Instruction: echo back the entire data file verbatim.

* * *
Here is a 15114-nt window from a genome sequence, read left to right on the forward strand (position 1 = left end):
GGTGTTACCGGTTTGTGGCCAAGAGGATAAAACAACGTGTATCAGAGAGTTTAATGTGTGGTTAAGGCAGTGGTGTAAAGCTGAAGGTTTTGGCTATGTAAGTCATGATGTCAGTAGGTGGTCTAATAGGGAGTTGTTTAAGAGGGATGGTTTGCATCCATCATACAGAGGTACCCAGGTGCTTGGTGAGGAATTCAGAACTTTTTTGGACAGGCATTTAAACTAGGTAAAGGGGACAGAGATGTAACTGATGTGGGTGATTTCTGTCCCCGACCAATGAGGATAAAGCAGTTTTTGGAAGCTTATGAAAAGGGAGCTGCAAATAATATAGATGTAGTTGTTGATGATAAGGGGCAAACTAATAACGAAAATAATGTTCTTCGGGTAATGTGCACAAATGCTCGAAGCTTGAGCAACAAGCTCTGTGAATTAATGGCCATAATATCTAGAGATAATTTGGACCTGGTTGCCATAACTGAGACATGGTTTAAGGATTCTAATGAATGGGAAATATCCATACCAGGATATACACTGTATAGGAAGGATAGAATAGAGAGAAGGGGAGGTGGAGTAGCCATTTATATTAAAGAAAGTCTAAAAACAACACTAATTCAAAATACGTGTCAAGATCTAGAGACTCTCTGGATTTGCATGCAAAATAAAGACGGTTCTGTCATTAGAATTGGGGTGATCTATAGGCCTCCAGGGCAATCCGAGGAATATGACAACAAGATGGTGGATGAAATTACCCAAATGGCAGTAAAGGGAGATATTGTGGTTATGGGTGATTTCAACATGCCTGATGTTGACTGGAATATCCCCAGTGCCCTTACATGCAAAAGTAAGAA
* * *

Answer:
Here is a 15114-nt window from a genome sequence, read left to right on the forward strand (position 1 = left end):
GGTGTTACCGGTTTGTGGCCAAGAGGATAAAACAACGTGTATCAGAGAGTTTAATGTGTGGTTAAGGCAGTGGTGTAAAGCTGAAGGTTTTGGCTATGTAAGTCATGATGTCAGTAGGTGGTCTAATAGGGAGTTGTTTAAGAGGGATGGTTTGCATCCATCATACAGAGGTACCCAGGTGCTTGGTGAGGAATTCAGAACTTTTTTGGACAGGCATTTAAACTAGGTAAAGGGGACAGAGATGTAACTGATGTGGGTGATTTCTGTCCCCGACCAATGAGGATAAAGCAGTTTTTGGAAGCTTATGAAAAGGGAGCTGCAAATAATATAGATGTAGTTGTTGATGATAAGGGGCAAACTAATAACGAAAATAATGTTCTTCGGGTAATGTGCACAAATGCTCGAAGCTTGAGCAACAAGCTCTGTGAATTAATGGCCATAATATCTAGAGATAATTTGGACCTGGTTGCCATAACTGAGACATGGTTTAAGGATTCTAATGAATGGGAAATATCCATACCAGGATATACACTGTATAGGAAGGATAGAATAGAGAGAAGGGGAGGTGGAGTAGCCATTTATATTAAAGAAAGTCTAAAAACAACACTAATTCAAAATACGTGTCAAGATCTAGAGACTCTCTGGATTTGCATGCAAAATAAAGACGGTTCTGTCATTAGAATTGGGGTGATCTATAGGCCTCCAGGGCAATCCGAGGAATATGACAACAAGATGGTGGATGAAATTACCCAAATGGCAGTAAAGGGAGATATTGTGGTTATGGGTGATTTCAACATGCCTGATGTTGACTGGAATATCCCCAGTGCCCTTACATGCAAAAGTAAGAA